Given how long it takes to make a stop-motion film — and how long it takes to convince a studio to produce one — it’s no surprise that stop-motion specialist Henry Selick was among the projects disappears for years. The director of The nightmare before Christmas, monkey boneand James and the Giant Peach has spent the years since its 2009 Neil Gaiman adaptation coral on a variety of stop motion projects that have been shelved or sidelined. But Netflix announced on Tuesday that its latest long-term project is the stop-motion animated film Wendel & Wildwill debut on the streaming service on October 28.
Wendel & Wild stars longtime comedy partners Keegan-Michael Key and Jordan Peele as Wendell and Wild, two low-level demon brothers who live and work in a theme park-style hell that exists entirely on the belly of a much larger demon (voiced by Ving rhames). Wendell and Wild dream of opening their own better theme park in the mortal world. So they team up with 13-year-old Kat (Lyric Ross), a troubled orphan with the ability to summon demons.
When visiting the Wendel & Wild Set in April, Polygon learns that the idea for the film came to Selick through his children. “Wendel & Wild started out as a short story I made many, many years ago inspired by my sons who are now grown,” he says. “When they were little, I photographed them as demons. They were sometimes a bit demonic. And I wrote a story about it and shared it with some people, but then I put it away.”
Years later, Selick says, he became a fan of the sketch comedy series Key & Peele. “I was so impressed with their work,” he says. “I just said What the heck, I’ll get in touch. You probably don’t know who I am. But I wanted to work with them. I’m not known for comedy in my movies [though] I think there’s always comedic elements. But I really had this wish [to work] to work with them and bring what they do to a project that I’m involved with.”
He says that both Key and Peele were interested in a joint project and Jordan Peele in particular wanted to meet and work together. Among the ideas Selick came up with was the short story about the two demon brothers. “It seemed like a Key & Peele Sketch, almost that they could be these siblings who are demons but have very human weaknesses and desires. So I shared my pages and talked about it, and he got really excited and basically said, ‘I want to be creatively involved. I want to be a producer.’ He just started his new company Monkeypaw. And that really is the genesis of the project.”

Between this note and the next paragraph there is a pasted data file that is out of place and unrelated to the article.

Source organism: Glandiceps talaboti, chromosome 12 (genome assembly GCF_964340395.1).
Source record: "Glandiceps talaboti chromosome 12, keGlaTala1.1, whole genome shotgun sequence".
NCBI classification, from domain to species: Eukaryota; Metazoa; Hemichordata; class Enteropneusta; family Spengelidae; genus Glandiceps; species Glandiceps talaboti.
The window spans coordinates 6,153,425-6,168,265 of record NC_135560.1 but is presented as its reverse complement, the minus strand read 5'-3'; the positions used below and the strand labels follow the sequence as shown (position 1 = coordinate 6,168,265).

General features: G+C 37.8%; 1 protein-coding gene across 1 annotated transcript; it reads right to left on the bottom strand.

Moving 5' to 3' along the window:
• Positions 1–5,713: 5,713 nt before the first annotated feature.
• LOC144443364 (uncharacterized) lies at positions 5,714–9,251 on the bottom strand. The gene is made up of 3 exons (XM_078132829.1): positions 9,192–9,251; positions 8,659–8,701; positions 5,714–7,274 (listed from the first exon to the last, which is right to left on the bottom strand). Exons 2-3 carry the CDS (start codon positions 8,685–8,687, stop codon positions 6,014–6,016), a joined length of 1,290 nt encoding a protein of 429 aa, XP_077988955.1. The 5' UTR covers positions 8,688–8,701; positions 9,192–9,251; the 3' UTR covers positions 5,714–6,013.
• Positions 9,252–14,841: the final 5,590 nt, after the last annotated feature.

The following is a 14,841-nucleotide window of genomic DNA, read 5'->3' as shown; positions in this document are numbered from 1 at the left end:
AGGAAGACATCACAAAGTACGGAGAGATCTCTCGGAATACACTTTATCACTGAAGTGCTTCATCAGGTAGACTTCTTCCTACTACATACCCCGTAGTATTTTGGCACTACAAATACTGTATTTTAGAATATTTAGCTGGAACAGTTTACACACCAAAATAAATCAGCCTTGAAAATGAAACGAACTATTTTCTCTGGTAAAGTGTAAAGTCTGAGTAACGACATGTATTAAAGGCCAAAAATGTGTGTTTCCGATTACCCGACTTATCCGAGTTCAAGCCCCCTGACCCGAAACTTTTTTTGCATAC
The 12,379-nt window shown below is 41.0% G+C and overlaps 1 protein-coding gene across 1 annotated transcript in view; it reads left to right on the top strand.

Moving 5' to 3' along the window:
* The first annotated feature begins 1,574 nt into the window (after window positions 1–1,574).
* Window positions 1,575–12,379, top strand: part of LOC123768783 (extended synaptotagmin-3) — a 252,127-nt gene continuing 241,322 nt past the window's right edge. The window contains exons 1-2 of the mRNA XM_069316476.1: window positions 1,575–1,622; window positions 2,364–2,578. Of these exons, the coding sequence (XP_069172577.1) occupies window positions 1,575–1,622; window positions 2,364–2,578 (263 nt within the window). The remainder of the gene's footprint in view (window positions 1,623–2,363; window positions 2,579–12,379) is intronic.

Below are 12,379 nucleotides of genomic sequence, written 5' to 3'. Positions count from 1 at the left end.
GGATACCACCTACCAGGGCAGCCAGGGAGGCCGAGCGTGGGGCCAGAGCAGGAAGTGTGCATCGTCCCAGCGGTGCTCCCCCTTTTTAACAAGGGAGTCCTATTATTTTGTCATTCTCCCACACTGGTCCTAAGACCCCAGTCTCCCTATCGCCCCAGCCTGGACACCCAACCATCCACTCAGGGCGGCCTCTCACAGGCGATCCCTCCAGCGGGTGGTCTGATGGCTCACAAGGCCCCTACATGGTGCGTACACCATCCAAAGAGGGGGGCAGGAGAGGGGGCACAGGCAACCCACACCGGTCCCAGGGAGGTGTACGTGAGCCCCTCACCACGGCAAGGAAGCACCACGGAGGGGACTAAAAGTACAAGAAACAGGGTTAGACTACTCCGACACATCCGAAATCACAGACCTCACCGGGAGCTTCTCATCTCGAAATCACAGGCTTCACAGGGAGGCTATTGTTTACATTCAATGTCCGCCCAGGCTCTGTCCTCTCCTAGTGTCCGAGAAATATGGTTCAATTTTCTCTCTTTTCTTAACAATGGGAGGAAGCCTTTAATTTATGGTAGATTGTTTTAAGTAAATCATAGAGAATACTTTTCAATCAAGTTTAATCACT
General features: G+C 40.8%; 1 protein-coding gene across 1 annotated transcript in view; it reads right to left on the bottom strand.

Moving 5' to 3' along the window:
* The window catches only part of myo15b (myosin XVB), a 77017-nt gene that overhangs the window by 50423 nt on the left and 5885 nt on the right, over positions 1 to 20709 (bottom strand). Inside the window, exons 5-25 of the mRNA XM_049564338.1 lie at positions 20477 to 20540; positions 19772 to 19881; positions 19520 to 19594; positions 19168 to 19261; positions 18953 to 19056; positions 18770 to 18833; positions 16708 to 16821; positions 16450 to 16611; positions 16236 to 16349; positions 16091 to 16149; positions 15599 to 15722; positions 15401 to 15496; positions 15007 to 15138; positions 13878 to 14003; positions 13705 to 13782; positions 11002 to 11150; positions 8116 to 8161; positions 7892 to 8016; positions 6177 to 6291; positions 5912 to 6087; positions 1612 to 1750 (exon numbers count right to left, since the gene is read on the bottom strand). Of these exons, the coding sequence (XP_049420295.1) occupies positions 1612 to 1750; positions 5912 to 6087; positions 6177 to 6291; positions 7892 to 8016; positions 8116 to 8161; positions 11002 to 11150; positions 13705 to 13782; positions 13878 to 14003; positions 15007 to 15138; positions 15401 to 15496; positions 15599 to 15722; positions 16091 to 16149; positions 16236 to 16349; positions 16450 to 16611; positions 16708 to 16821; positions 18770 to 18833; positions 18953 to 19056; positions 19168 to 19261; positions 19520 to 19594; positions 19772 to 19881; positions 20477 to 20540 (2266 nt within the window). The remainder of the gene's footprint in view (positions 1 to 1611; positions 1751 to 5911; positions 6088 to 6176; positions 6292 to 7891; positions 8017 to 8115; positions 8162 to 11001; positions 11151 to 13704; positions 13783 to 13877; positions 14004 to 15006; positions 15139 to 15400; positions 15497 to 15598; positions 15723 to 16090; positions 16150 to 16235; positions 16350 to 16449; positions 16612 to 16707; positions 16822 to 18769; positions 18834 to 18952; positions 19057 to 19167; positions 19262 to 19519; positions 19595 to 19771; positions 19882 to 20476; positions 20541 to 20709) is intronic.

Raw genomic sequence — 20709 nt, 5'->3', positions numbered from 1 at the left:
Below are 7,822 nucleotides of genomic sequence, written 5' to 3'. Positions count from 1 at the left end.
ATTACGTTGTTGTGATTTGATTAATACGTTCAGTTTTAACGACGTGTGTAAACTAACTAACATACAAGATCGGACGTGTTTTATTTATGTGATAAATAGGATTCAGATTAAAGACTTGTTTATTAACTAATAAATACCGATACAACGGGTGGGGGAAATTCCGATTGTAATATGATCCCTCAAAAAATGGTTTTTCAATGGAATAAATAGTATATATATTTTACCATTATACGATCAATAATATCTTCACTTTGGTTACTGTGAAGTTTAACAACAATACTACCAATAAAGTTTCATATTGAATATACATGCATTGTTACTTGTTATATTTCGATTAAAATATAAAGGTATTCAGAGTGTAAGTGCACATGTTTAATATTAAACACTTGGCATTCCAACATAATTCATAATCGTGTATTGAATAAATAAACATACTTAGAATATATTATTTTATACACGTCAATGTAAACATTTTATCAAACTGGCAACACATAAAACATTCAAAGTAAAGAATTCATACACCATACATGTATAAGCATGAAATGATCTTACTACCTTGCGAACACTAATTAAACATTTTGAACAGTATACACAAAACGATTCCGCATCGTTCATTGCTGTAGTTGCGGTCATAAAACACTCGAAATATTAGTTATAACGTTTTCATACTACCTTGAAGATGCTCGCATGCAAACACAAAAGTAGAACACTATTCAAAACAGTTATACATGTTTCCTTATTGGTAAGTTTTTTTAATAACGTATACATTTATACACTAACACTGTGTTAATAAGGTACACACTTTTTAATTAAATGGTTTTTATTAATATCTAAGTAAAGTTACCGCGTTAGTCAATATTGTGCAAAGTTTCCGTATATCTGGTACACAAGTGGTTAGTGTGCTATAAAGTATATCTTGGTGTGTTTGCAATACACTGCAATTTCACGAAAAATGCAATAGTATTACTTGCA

Selick says he invented the basic characters of the story, but Peele “added all sorts of great things to the characters in the story,” particularly in the design of Kat, a black girl who ends up in juvenile court for pretending to be her parents die. Once the early plans and character designs for the film were complete, he and Peele were ready to pitch it to the production studios. But Selick says he had to calm Peele of his anxiety ahead of the premiere of Peele’s directorial debut, the 2017 horror thriller Go out.
“Two weeks before his first feature film Go outHe would publish, he said [highly agitated Jordan Peele impression] “Now we have to go outside and open it! We have to get out now because what if Go out‘a failure?’ I said, ‘Look, look, you’re too nervous to do this. You just have to trust that it will work out.’”
Selick says he knew Wendel & Wild should be an unusual, unique project. “We didn’t want to put it everywhere. Just a handful of places. Netflix is the number one place we thought would give us creative support for something unusual, and that would also support a stop motion film because stop motion has always been the stepchild of the animation industry.”
As Selick notes, his medium is harder selling based on profitability. Studios like Portland’s Laika – the Selicks produced coral and specializes in stop motion movies like Kubo and the two strings – are extremely rare. They also don’t have the marketing budget and reach to help CG movies from majors like Disney, Pixar, and Illumination hit billion-dollar paydays worldwide. (In contrast, coral made about $125 million in 2009 — respectable for a small animated film, just not Disney-level money.)
But Selick says having an ally in Peele helped, especially given how Peele’s fear of his own debut film eventually paid off: “And then Go out is this amazing hit because it’s such a good movie. And then suddenly all doors are open.”
Wendel & Wild will premiere on Netflix on October 28.
https://www.polygon.com/23327310/wendell-and-wild-cast-jordan-peele-henry-selick Jordan Peele thought Get Out would kill Henry Selick’s new film Wendell & Wild